Grieving Your Co-Parent Status

I am going to assume that whether it be through a relationship breakdown, a deceased partner or a criminal situation like the one I found myself in, becoming a single parent is never easy. I also cannot stand the ‘Single Parent Stigma’, which I find is a very real issue, and I think needs to stop right now.
All parents are valid.
Single mothers, you are amazing, independent and respectable women – you are an inspiration.
Single fathers, I commend you – I’ve learned since gaining a single-Dad friend that you guys don’t have as much support as single mothers, you are invisible in communities – and you guys need to know, you are superheroes!
Co-parents, be you straight couples, gay couples, hell any other kind of couple – look at you! You guys work as a team to wrangle (I mean uh, care for) tiny dictators – one of the most stressful things you could ever put on a relationship is a child who is planning to play you off against each other – and you guys do it!
And while we’re at it, all the rest of you as well: grandparents, aunts and uncles, extended family who have taken on children’s needs, and lastly foster carers. You
are all AMAZING people, and all worthy of the same credit, admiration and respect, because parenting is the most difficult thing in the world. It’s a full time job for
the rest of your life, and you get no training.
So let’s all build each other up, instead of judging people based on whether they are a young parent, a single parent, a working parent, none of it matters.
However, there is something to be said for those of us who have, in whatever manner, lost a parenting partner. Becoming a single parent brings with it a whole new set of challenges and obstacles for both you and your children, and if you have always had a partner to rely on when it comes to rounding the little ones up at bedtime, or playing good cop bad cop, it can be really difficult to adjust.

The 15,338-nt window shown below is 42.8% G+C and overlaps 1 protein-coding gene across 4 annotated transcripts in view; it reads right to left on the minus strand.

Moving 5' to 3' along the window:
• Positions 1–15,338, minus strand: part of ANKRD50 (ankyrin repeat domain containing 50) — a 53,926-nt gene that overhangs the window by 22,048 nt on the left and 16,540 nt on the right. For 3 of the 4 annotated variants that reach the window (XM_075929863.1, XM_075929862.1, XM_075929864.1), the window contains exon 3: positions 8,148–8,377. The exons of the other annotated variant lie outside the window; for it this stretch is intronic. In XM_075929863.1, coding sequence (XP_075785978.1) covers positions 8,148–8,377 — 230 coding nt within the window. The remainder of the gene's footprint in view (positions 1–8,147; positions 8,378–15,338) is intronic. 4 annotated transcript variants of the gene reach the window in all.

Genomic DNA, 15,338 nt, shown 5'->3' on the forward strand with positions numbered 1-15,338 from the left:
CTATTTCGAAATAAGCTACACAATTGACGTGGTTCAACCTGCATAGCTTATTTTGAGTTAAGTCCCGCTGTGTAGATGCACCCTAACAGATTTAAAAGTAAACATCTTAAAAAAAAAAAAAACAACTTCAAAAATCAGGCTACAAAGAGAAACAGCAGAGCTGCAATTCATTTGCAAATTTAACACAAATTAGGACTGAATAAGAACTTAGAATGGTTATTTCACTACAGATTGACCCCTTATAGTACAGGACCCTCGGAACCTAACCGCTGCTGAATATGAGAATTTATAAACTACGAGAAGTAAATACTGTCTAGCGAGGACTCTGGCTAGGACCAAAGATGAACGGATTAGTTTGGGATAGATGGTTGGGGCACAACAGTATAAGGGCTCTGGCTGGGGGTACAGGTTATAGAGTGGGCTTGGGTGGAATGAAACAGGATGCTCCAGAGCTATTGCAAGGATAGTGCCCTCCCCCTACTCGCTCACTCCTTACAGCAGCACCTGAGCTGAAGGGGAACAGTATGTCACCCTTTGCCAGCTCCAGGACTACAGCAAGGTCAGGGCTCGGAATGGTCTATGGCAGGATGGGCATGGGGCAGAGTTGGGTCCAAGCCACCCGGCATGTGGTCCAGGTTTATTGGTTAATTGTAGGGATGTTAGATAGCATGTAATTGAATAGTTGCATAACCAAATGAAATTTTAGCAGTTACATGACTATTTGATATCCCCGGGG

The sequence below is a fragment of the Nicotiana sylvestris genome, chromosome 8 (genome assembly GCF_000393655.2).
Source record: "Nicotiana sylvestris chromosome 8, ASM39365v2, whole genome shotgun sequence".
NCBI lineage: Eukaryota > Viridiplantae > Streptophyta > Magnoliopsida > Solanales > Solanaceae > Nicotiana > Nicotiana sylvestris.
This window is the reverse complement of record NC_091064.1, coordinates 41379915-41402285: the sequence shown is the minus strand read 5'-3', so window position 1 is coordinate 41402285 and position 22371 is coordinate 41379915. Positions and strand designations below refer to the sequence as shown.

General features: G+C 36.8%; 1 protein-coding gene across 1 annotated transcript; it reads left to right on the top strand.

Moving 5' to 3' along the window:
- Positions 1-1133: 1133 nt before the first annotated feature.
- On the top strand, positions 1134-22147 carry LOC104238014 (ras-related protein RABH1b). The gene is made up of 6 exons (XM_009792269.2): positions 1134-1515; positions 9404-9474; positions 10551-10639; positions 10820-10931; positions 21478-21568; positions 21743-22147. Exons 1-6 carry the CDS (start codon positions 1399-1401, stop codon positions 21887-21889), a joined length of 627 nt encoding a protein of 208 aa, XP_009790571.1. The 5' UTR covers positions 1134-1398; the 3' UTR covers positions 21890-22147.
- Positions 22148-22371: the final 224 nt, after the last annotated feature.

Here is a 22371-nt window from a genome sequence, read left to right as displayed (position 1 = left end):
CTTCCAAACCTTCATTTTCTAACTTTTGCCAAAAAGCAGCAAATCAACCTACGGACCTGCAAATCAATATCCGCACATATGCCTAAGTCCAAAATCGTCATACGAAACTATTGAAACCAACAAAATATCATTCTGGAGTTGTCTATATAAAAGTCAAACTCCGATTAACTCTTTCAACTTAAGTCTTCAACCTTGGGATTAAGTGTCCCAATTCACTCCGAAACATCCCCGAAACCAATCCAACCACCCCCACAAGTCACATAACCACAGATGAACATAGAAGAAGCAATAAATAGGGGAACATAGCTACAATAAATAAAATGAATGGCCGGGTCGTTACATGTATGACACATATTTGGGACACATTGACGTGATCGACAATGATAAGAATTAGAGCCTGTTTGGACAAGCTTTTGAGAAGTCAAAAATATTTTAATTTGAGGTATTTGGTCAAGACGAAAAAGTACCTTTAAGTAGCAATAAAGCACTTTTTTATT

Even in a situation like mine, consumed with hatred for X and never wanting to see his face again, it is normal to grieve your co-parent. For me it wasn’t the same as going through a break up, where you miss the person and everything reminds you of them and it hurts. I didn’t experience any of that, but instead had moments of jaw-clenching jealousy when watching co-parenting families sharing tasks. Things like opening stiff jars were enough to have me break down in tears on the kitchen floor, through sheer frustration that I couldn’t ask him to do it for me. I didn’t miss X, I missed the dynamic of being part of a team, of having someone to turn to.
My daughter also grieved the loss of a father figure; X had filled that role for almost all of her life thus far. Much like me, she didn’t ever say that she missed him, but she did get upset when watching other children with their fathers. She got over excited every time I saw male friends, and repeatedly asked when I would be getting a new boyfriend – which even professionals involved at the time noted as her trying to fill the gap by replacing him.     Having always had my father around, despite some turbulence during my parents’ divorce, it was difficult for me to understand how my daughter must have been feeling. We had a lot of talks about how all families are different; how some people have one parent, some have two, some have step-parents or live with grandparents. We put a huge focus on ‘girly time’ at this point, making sure to have ‘girl only’ nights with baths and nail polish and chocolate, in an attempt to remind ourselves that we would get by just fine, we didn’t need a man.

Another relationship at any point in the future seemed impossible; how would we ever trust someone that much again? Would I be paranoid and accuse them constantly? Would they want to be part of our family or only be interested in casual interactions? Would they have to have children of their own, and if they did, would that make me trust them any extra? Without having another boyfriend, would I ever be able to have more children like I wanted to?

There were so many confusing questions, and absolutely no answers.
All I knew was that I was not even nearly ready to consider letting another man into our lives.

Leave a Reply

Fill in your details below or click an icon to log in:

WordPress.com Logo

You are commenting using your WordPress.com account. Log Out / Change )

Twitter picture

You are commenting using your Twitter account. Log Out / Change )

Facebook photo

You are commenting using your Facebook account. Log Out / Change )

Google+ photo

You are commenting using your Google+ account. Log Out / Change )

Connecting to %s